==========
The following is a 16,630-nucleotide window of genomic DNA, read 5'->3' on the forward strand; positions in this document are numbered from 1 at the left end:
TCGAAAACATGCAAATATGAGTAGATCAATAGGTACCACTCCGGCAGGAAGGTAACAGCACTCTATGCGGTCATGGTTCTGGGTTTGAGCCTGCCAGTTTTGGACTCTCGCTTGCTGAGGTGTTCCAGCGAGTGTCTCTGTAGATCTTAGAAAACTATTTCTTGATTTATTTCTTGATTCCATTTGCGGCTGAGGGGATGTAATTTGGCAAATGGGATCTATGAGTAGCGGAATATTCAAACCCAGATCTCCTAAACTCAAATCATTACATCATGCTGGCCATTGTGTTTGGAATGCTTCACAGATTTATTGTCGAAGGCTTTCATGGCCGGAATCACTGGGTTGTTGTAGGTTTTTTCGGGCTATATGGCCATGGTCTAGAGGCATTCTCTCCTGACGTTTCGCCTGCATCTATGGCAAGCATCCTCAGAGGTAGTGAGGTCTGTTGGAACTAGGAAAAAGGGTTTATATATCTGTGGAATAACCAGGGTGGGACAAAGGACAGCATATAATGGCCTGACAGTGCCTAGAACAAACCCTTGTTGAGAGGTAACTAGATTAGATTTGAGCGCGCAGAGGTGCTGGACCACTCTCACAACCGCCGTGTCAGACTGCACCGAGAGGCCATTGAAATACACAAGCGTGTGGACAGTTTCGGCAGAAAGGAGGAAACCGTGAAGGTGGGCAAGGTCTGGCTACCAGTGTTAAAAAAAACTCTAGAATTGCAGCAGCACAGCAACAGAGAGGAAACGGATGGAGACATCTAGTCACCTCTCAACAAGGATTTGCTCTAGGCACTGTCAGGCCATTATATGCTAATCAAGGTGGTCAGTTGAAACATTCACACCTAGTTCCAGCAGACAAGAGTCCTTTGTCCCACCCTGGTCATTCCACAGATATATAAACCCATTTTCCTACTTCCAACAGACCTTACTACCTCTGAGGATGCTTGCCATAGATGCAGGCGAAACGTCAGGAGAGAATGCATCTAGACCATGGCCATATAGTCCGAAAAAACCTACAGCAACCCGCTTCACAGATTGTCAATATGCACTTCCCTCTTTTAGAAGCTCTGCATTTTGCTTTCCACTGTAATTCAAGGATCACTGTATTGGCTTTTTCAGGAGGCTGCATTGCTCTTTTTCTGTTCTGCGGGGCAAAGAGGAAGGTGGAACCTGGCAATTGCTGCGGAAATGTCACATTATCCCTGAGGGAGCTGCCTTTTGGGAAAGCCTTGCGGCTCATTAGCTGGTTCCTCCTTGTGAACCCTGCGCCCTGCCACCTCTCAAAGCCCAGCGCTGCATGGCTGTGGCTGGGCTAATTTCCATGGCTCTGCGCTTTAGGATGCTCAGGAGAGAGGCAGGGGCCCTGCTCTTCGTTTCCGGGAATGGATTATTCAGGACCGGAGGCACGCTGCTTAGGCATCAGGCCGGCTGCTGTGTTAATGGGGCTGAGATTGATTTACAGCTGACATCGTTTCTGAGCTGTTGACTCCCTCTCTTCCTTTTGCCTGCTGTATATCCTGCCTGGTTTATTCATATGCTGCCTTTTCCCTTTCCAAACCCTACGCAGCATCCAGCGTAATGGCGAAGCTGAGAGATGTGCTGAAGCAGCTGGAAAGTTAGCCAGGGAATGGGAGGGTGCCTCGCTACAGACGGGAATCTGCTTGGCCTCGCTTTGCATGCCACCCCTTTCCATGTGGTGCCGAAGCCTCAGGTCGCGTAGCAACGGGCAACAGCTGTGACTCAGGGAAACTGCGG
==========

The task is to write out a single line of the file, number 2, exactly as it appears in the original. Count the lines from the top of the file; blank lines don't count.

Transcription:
TCGAAAACATGCAAATATGAGTAGATCAATAGGTACCACTCCGGCAGGAAGGTAACAGCACTCTATGCGGTCATGGTTCTGGGTTTGAGCCTGCCAGTTTTGGACTCTCGCTTGCTGAGGTGTTCCAGCGAGTGTCTCTGTAGATCTTAGAAAACTATTTCTTGATTTATTTCTTGATTCCATTTGCGGCTGAGGGGATGTAATTTGGCAAATGGGATCTATGAGTAGCGGAATATTCAAACCCAGATCTCCTAAACTCAAATCATTACATCATGCTGGCCATTGTGTTTGGAATGCTTCACAGATTTATTGTCGAAGGCTTTCATGGCCGGAATCACTGGGTTGTTGTAGGTTTTTTCGGGCTATATGGCCATGGTCTAGAGGCATTCTCTCCTGACGTTTCGCCTGCATCTATGGCAAGCATCCTCAGAGGTAGTGAGGTCTGTTGGAACTAGGAAAAAGGGTTTATATATCTGTGGAATAACCAGGGTGGGACAAAGGACAGCATATAATGGCCTGACAGTGCCTAGAACAAACCCTTGTTGAGAGGTAACTAGATTAGATTTGAGCGCGCAGAGGTGCTGGACCACTCTCACAACCGCCGTGTCAGACTGCACCGAGAGGCCATTGAAATACACAAGCGTGTGGACAGTTTCGGCAGAAAGGAGGAAACCGTGAAGGTGGGCAAGGTCTGGCTACCAGTGTTAAAAAAAACTCTAGAATTGCAGCAGCACAGCAACAGAGAGGAAACGGATGGAGACATCTAGTCACCTCTCAACAAGGATTTGCTCTAGGCACTGTCAGGCCATTATATGCTAATCAAGGTGGTCAGTTGAAACATTCACACCTAGTTCCAGCAGACAAGAGTCCTTTGTCCCACCCTGGTCATTCCACAGATATATAAACCCATTTTCCTACTTCCAACAGACCTTACTACCTCTGAGGATGCTTGCCATAGATGCAGGCGAAACGTCAGGAGAGAATGCATCTAGACCATGGCCATATAGTCCGAAAAAACCTACAGCAACCCGCTTCACAGATTGTCAATATGCACTTCCCTCTTTTAGAAGCTCTGCATTTTGCTTTCCACTGTAATTCAAGGATCACTGTATTGGCTTTTTCAGGAGGCTGCATTGCTCTTTTTCTGTTCTGCGGGGCAAAGAGGAAGGTGGAACCTGGCAATTGCTGCGGAAATGTCACATTATCCCTGAGGGAGCTGCCTTTTGGGAAAGCCTTGCGGCTCATTAGCTGGTTCCTCCTTGTGAACCCTGCGCCCTGCCACCTCTCAAAGCCCAGCGCTGCATGGCTGTGGCTGGGCTAATTTCCATGGCTCTGCGCTTTAGGATGCTCAGGAGAGAGGCAGGGGCCCTGCTCTTCGTTTCCGGGAATGGATTATTCAGGACCGGAGGCACGCTGCTTAGGCATCAGGCCGGCTGCTGTGTTAATGGGGCTGAGATTGATTTACAGCTGACATCGTTTCTGAGCTGTTGACTCCCTCTCTTCCTTTTGCCTGCTGTATATCCTGCCTGGTTTATTCATATGCTGCCTTTTCCCTTTCCAAACCCTACGCAGCATCCAGCGTAATGGCGAAGCTGAGAGATGTGCTGAAGCAGCTGGAAAGTTAGCCAGGGAATGGGAGGGTGCCTCGCTACAGACGGGAATCTGCTTGGCCTCGCTTTGCATGCCACCCCTTTCCATGTGGTGCCGAAGCCTCAGGTCGCGTAGCAACGGGCAACAGCTGTGACTCAGGGAAACTGCGG